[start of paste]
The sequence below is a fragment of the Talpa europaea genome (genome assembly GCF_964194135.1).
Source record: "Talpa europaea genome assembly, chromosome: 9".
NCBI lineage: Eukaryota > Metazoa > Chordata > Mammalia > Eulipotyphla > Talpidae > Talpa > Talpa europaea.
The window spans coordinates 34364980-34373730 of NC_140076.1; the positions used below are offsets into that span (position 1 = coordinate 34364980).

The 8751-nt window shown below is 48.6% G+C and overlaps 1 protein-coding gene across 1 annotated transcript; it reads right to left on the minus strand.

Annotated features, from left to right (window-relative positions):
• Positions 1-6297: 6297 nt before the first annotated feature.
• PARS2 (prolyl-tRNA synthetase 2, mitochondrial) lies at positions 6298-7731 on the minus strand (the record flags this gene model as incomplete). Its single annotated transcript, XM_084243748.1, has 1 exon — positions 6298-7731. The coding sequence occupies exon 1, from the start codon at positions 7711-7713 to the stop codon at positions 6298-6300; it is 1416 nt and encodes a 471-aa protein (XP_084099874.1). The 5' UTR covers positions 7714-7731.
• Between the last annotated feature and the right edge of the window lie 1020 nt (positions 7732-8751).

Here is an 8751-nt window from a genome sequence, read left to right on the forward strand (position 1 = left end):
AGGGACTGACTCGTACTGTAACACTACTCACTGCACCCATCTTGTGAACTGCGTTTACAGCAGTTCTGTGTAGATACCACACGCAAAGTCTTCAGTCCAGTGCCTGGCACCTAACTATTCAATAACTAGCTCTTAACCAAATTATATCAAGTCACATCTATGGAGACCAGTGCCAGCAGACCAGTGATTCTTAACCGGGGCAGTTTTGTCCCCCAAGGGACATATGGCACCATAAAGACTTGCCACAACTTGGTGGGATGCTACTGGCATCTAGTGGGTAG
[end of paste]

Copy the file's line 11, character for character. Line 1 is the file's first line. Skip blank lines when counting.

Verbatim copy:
AGGGACTGACTCGTACTGTAACACTACTCACTGCACCCATCTTGTGAACTGCGTTTACAGCAGTTCTGTGTAGATACCACACGCAAAGTCTTCAGTCCAGTGCCTGGCACCTAACTATTCAATAACTAGCTCTTAACCAAATTATATCAAGTCACATCTATGGAGACCAGTGCCAGCAGACCAGTGATTCTTAACCGGGGCAGTTTTGTCCCCCAAGGGACATATGGCACCATAAAGACTTGCCACAACTTGGTGGGATGCTACTGGCATCTAGTGGGTAG